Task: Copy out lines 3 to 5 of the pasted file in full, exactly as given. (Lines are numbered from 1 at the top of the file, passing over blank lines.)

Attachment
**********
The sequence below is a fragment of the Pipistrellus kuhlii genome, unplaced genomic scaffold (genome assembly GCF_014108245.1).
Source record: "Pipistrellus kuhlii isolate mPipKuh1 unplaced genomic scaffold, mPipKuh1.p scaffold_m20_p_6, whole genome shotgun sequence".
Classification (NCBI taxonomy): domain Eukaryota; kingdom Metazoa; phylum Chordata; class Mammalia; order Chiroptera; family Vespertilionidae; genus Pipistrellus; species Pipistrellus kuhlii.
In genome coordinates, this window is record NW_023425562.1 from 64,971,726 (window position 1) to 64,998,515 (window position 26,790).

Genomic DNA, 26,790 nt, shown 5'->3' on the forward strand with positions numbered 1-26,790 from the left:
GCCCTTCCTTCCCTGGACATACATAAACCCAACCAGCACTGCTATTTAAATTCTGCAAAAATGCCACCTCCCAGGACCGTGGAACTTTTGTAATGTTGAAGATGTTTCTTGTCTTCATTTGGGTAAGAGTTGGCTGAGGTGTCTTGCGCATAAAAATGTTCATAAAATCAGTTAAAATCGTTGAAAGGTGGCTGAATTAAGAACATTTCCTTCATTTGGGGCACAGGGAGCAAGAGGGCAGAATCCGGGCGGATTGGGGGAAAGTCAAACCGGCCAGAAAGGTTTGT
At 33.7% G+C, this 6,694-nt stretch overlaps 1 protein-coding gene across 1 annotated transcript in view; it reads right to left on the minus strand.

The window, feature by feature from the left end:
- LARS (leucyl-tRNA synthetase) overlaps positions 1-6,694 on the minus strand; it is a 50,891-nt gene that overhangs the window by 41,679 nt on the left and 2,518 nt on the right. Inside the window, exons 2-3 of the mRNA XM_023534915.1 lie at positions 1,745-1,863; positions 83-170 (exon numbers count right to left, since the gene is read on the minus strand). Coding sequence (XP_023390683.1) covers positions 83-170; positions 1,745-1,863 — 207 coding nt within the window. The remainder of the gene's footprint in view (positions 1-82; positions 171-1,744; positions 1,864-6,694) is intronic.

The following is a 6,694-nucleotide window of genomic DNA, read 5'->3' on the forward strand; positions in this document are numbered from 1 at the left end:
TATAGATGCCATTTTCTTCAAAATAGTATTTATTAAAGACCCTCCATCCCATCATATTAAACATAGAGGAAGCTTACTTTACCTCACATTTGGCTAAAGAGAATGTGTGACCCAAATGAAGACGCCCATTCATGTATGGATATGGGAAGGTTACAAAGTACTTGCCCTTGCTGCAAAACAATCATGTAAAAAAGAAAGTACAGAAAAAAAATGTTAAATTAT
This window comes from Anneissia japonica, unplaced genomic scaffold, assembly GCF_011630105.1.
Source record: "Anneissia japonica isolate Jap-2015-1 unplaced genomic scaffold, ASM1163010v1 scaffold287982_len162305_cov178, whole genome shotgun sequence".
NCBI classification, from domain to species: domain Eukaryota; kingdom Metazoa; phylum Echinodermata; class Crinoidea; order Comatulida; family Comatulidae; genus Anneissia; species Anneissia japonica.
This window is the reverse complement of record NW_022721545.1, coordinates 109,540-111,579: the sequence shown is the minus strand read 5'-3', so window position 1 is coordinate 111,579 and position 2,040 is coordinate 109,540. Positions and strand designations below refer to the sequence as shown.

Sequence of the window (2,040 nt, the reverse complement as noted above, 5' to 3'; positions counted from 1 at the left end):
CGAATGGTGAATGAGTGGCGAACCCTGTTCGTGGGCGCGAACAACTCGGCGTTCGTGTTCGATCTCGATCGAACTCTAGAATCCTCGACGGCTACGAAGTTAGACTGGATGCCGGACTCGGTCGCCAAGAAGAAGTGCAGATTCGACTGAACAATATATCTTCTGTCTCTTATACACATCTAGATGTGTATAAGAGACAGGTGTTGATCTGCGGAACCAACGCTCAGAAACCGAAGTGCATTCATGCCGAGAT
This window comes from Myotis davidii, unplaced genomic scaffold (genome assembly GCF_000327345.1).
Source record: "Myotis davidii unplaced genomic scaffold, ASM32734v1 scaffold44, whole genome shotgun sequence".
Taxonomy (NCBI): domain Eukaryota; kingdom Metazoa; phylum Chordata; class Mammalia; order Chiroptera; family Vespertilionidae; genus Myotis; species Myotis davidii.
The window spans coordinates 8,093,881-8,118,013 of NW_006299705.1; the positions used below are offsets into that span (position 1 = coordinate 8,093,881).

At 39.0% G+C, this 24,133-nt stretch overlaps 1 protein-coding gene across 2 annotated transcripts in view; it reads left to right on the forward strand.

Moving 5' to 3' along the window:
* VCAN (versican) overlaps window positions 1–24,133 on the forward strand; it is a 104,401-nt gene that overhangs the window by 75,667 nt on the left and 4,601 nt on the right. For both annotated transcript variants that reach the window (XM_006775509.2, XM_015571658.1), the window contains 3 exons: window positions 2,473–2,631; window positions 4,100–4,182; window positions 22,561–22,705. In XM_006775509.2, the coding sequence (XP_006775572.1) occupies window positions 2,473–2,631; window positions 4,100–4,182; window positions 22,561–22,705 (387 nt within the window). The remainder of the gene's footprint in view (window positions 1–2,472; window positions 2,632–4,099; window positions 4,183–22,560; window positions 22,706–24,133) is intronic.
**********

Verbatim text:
Classification (NCBI taxonomy): domain Eukaryota; kingdom Metazoa; phylum Chordata; class Mammalia; order Chiroptera; family Vespertilionidae; genus Pipistrellus; species Pipistrellus kuhlii.
In genome coordinates, this window is record NW_023425562.1 from 64,971,726 (window position 1) to 64,998,515 (window position 26,790).

Genomic DNA, 26,790 nt, shown 5'->3' on the forward strand with positions numbered 1-26,790 from the left: